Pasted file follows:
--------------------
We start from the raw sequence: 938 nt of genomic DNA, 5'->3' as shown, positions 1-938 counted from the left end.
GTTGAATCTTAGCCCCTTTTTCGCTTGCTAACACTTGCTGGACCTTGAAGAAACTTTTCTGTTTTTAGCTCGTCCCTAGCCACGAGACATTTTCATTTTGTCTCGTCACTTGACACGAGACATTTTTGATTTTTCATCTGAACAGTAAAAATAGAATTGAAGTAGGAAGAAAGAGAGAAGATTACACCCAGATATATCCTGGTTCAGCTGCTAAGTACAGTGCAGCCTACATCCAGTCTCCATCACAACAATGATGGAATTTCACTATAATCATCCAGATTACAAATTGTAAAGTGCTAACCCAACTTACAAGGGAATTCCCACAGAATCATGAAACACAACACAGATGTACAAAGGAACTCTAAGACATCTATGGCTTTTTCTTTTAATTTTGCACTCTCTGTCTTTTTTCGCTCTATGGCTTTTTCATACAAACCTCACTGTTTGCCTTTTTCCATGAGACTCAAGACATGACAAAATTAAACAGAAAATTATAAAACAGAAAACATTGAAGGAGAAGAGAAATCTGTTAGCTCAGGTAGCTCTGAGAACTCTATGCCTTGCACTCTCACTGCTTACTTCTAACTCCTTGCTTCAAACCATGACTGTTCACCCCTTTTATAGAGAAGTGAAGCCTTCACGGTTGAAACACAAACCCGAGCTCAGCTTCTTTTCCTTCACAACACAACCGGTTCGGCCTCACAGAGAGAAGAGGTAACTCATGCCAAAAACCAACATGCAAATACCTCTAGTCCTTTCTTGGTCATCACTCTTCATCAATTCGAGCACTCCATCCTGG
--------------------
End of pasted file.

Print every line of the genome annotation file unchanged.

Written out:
We start from the raw sequence: 938 nt of genomic DNA, 5'->3' as shown, positions 1-938 counted from the left end.
GTTGAATCTTAGCCCCTTTTTCGCTTGCTAACACTTGCTGGACCTTGAAGAAACTTTTCTGTTTTTAGCTCGTCCCTAGCCACGAGACATTTTCATTTTGTCTCGTCACTTGACACGAGACATTTTTGATTTTTCATCTGAACAGTAAAAATAGAATTGAAGTAGGAAGAAAGAGAGAAGATTACACCCAGATATATCCTGGTTCAGCTGCTAAGTACAGTGCAGCCTACATCCAGTCTCCATCACAACAATGATGGAATTTCACTATAATCATCCAGATTACAAATTGTAAAGTGCTAACCCAACTTACAAGGGAATTCCCACAGAATCATGAAACACAACACAGATGTACAAAGGAACTCTAAGACATCTATGGCTTTTTCTTTTAATTTTGCACTCTCTGTCTTTTTTCGCTCTATGGCTTTTTCATACAAACCTCACTGTTTGCCTTTTTCCATGAGACTCAAGACATGACAAAATTAAACAGAAAATTATAAAACAGAAAACATTGAAGGAGAAGAGAAATCTGTTAGCTCAGGTAGCTCTGAGAACTCTATGCCTTGCACTCTCACTGCTTACTTCTAACTCCTTGCTTCAAACCATGACTGTTCACCCCTTTTATAGAGAAGTGAAGCCTTCACGGTTGAAACACAAACCCGAGCTCAGCTTCTTTTCCTTCACAACACAACCGGTTCGGCCTCACAGAGAGAAGAGGTAACTCATGCCAAAAACCAACATGCAAATACCTCTAGTCCTTTCTTGGTCATCACTCTTCATCAATTCGAGCACTCCATCCTGG